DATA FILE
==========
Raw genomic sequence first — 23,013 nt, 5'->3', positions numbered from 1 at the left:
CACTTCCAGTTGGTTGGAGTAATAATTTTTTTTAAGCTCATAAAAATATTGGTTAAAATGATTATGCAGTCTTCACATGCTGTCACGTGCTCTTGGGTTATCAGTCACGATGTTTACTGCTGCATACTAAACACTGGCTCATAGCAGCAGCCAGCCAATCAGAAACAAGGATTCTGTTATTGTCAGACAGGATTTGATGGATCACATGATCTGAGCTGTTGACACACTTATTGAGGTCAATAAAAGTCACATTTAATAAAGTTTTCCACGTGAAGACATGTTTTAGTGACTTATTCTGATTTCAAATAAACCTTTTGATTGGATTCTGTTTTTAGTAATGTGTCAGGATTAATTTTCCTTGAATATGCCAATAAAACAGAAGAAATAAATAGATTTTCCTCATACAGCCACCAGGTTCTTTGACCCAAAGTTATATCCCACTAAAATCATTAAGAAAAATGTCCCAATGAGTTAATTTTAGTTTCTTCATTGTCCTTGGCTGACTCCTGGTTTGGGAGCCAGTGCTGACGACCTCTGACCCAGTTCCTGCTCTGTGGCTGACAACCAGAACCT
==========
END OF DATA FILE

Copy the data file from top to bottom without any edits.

Raw genomic sequence first — 23,013 nt, 5'->3', positions numbered from 1 at the left:
CACTTCCAGTTGGTTGGAGTAATAATTTTTTTTAAGCTCATAAAAATATTGGTTAAAATGATTATGCAGTCTTCACATGCTGTCACGTGCTCTTGGGTTATCAGTCACGATGTTTACTGCTGCATACTAAACACTGGCTCATAGCAGCAGCCAGCCAATCAGAAACAAGGATTCTGTTATTGTCAGACAGGATTTGATGGATCACATGATCTGAGCTGTTGACACACTTATTGAGGTCAATAAAAGTCACATTTAATAAAGTTTTCCACGTGAAGACATGTTTTAGTGACTTATTCTGATTTCAAATAAACCTTTTGATTGGATTCTGTTTTTAGTAATGTGTCAGGATTAATTTTCCTTGAATATGCCAATAAAACAGAAGAAATAAATAGATTTTCCTCATACAGCCACCAGGTTCTTTGACCCAAAGTTATATCCCACTAAAATCATTAAGAAAAATGTCCCAATGAGTTAATTTTAGTTTCTTCATTGTCCTTGGCTGACTCCTGGTTTGGGAGCCAGTGCTGACGACCTCTGACCCAGTTCCTGCTCTGTGGCTGACAACCAGAACCT